Joseph Mallord William Turner

A Sailing Ship


In Tate Britain

Prints and Drawings Room

View by appointment
Joseph Mallord William Turner 1775–1851
Graphite on paper
Support: 89 × 113 mm
Accepted by the nation as part of the Turner Bequest 1856

Catalogue entry

With the page inverted relative to the foliation, half the page is taken up with the following pencil notes:
     28         Earle __ of Hull
of Geo III p. 1806
                         oct 6 1806
[?Turner] Cliffords Inn –
            a [?Italian]
‘28 of Geo III’ is legal phraseology to indicate a law enacted in the twenty-eighth year of the reign of George III (1760–1820). Clifford’s Inn was an inn of chancery (a society of solicitors and attorneys) in London’s legal district; it was sold off in 1903 and demolished in 1934 except for a small gatehouse which survives down Clifford’s Inn Passage, running north off Fleet Street just west of St Dunstan-in-the-West’s Church and Fetter Lane.1 The significance of the information remains to be established.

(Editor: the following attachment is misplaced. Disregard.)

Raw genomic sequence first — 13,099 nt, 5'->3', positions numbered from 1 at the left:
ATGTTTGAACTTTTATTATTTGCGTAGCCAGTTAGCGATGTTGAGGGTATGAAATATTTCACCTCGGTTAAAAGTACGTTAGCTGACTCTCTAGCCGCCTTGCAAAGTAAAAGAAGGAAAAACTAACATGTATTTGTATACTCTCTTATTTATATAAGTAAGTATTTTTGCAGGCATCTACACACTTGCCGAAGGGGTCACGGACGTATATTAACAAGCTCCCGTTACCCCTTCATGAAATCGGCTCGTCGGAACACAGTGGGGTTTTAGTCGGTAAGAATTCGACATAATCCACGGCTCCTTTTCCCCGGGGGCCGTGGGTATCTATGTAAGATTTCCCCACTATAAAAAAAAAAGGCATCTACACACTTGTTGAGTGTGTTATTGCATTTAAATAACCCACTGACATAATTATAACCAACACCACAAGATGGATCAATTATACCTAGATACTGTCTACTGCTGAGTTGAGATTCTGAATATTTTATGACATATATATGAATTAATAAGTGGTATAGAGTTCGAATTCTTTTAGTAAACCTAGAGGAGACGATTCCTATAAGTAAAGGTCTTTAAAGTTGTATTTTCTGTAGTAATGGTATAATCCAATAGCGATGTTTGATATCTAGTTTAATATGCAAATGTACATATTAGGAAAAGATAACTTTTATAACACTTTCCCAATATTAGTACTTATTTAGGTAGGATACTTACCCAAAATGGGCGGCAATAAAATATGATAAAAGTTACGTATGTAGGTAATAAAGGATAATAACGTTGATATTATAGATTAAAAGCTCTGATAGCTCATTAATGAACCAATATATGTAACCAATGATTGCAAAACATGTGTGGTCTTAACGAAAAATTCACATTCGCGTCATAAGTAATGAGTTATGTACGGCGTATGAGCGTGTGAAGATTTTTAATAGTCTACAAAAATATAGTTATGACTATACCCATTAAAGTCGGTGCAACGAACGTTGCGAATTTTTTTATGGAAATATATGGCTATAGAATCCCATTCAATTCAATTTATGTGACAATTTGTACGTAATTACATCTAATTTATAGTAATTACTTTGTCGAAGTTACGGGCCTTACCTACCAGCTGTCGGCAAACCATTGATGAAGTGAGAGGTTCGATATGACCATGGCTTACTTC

Drawn with the page turned horizontally, a large sailing ship is shown, apparently with a small sailing boat behind or beyond it. These may have been observed off Margate or in the Pool of London (see the Introduction).
See Clare Rider, ‘Lost in the Past : The Rediscovered Archives of Clifford’s Inn’, The Honourable Society of the Inner Temple, accessed 27 February 2014,
Technical notes:
The page is somewhat stained by the leather overlaps from the back cover and the acidic board over which it is pasted.

Matthew Imms
May 2014

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